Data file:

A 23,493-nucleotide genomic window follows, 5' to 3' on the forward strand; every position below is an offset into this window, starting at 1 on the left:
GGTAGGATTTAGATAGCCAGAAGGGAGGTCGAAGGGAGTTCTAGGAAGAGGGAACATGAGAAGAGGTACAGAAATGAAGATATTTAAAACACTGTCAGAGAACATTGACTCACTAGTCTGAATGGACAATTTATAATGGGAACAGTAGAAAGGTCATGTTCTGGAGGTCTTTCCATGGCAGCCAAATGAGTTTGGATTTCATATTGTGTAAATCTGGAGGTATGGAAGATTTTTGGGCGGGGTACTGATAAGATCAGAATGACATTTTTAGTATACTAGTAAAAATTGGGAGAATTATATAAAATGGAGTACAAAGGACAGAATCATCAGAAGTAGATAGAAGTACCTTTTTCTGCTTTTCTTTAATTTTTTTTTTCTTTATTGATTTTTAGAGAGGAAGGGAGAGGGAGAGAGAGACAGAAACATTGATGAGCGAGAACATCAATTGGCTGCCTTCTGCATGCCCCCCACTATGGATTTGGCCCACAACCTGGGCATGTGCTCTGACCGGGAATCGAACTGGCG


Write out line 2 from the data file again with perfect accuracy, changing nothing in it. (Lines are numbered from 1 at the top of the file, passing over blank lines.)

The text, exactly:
GGTAGGATTTAGATAGCCAGAAGGGAGGTCGAAGGGAGTTCTAGGAAGAGGGAACATGAGAAGAGGTACAGAAATGAAGATATTTAAAACACTGTCAGAGAACATTGACTCACTAGTCTGAATGGACAATTTATAATGGGAACAGTAGAAAGGTCATGTTCTGGAGGTCTTTCCATGGCAGCCAAATGAGTTTGGATTTCATATTGTGTAAATCTGGAGGTATGGAAGATTTTTGGGCGGGGTACTGATAAGATCAGAATGACATTTTTAGTATACTAGTAAAAATTGGGAGAATTATATAAAATGGAGTACAAAGGACAGAATCATCAGAAGTAGATAGAAGTACCTTTTTCTGCTTTTCTTTAATTTTTTTTTTCTTTATTGATTTTTAGAGAGGAAGGGAGAGGGAGAGAGAGACAGAAACATTGATGAGCGAGAACATCAATTGGCTGCCTTCTGCATGCCCCCCACTATGGATTTGGCCCACAACCTGGGCATGTGCTCTGACCGGGAATCGAACTGGCG